$2 trillion of your money, laid-out in 880-pages. “880-pages may sound like a lot, but it really doesn’t have a lot of detailed information about how the money is going to be spent,” said Steve Ellis, President of the non-partisan budget watchdog Taxpayers for Common Sense.
“We’ve always wanted these packages to have triggers in them so that you hit a certain benchmark and then more funds get released, rather than having just huge pots of cash.”
Like $50 billion for the airline industry.
“In an earlier version it was just $50 billion going to the airlines, now it’s $25 billion plus $25 billion that is going to the employees of the airlines,” Said Ellis. “So it’s basically tying the airlines’ hands a little bit, making sure that the money is actually getting to some of the front line employees, whether it’s the flight attendants, or the pilots, or the people who clean planes.”
Americans who earn less than $75,000 will see direct payments of $1,200, and $500 per child. The cap for couples for a $2,400 payment is $150,000.
The spending bill lays out billions in credit to industries like cruise lines, restaurants and hotels.
$350 billion is allocated for the Paycheck Protection Program to provide eight weeks of cash-flow assistance to small businesses that maintain their payroll during the pandemic.
And there are earmarks for less obvious recipients like the Smithsonian and Kennedy Center.
“If you think about the Smithsonian particularly, that’s a lot of real estate to clean and to disinfect. And so that’s a lot of work to be done so that those buildings can be safe for people to come and visit when the epidemic is over,” said Ellis.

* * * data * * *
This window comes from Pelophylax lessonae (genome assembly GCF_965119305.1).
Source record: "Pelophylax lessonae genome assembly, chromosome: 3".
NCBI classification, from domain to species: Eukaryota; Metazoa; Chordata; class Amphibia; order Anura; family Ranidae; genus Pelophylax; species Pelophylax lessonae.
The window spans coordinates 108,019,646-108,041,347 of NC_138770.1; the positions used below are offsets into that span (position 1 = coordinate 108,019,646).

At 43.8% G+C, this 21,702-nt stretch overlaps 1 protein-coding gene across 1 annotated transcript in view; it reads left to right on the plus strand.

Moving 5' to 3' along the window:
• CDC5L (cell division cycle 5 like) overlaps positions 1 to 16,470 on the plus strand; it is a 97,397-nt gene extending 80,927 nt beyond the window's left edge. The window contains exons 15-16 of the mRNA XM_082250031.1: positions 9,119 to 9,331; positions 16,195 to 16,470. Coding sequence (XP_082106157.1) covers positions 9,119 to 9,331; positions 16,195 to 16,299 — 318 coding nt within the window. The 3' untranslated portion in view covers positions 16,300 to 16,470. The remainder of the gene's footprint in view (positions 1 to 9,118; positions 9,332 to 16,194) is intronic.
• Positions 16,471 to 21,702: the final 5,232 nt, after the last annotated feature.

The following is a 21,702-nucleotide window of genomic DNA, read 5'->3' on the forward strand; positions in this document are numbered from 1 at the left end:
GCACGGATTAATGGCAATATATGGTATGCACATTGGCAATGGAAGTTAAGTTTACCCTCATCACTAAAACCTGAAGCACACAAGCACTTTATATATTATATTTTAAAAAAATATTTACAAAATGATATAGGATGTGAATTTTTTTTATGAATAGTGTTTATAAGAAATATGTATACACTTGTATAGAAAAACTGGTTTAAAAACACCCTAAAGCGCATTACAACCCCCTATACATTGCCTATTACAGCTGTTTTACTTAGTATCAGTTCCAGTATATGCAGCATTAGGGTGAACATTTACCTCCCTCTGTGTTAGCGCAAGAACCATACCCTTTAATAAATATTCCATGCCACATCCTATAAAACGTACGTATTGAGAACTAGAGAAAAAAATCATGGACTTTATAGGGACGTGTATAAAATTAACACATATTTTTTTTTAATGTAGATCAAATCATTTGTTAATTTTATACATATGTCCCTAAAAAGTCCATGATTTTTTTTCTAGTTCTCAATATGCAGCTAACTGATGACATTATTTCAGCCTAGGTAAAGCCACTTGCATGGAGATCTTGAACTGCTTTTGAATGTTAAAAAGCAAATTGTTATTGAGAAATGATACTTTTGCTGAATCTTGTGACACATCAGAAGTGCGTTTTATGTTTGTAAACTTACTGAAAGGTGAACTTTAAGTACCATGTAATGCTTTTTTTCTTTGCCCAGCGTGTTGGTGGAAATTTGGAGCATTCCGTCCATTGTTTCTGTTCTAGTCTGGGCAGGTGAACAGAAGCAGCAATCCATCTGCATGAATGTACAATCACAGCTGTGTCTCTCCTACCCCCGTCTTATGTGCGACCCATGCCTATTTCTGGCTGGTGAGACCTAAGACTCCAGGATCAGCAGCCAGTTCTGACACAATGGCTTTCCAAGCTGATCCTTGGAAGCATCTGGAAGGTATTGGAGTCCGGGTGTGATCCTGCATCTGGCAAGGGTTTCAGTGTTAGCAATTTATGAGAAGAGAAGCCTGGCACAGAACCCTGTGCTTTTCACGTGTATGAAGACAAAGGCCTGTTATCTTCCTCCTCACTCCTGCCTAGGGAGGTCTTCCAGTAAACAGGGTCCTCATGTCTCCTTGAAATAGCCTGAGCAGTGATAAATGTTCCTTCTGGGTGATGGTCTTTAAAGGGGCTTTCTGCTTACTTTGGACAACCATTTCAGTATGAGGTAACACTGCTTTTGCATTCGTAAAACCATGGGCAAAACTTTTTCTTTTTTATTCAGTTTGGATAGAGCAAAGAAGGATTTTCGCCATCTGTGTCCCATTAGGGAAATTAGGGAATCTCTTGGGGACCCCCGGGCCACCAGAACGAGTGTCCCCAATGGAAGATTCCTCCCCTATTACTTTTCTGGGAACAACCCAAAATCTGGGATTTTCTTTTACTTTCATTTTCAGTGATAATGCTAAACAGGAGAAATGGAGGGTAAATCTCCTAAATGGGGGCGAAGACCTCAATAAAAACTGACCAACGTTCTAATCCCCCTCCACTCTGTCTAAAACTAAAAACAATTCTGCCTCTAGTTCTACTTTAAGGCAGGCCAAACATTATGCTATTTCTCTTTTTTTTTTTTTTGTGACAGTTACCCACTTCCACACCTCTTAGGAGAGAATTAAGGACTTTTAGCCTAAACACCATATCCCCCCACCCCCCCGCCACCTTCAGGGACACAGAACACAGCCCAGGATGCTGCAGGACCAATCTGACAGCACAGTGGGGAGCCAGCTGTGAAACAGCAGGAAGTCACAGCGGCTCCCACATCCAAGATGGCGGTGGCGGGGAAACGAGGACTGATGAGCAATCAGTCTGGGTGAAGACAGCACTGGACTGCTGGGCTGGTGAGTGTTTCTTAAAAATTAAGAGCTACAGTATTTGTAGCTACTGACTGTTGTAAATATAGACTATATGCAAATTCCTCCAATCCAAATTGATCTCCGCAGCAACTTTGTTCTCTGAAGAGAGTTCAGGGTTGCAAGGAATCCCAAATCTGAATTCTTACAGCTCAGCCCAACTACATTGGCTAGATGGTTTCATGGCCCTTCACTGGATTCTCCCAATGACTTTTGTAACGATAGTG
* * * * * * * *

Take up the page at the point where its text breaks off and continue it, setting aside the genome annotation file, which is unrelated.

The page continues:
One chunk of cash Ellis is keeping under close watch: A $454 billion fund for a new lending agency, overseen by Treasury Secretary Steven Mnuchin for a wide array of subsidies.
“I’m not saying I’m being critical of them necessarily, it’s just really going to be the devil in the details and it’s being administered at a time when a lot of people are not in their office,” said Ellis.
And it’s not just huge sums of money in the bill, it’s influential language.
You go through these bills and you look for anomalies, things that seem kind of weird, said Ellis.
There’s a provision for sunscreen. Look a little deeper and you find it’s a whole separate section on how the FDA regulates and approves over the counter medications.
“It’s something that clearly a bunch of people in the industry, not just sunscreen but other over the counter and drug manufacturers that are seeking approval wanted to get done, and got it in there,” said Ellis.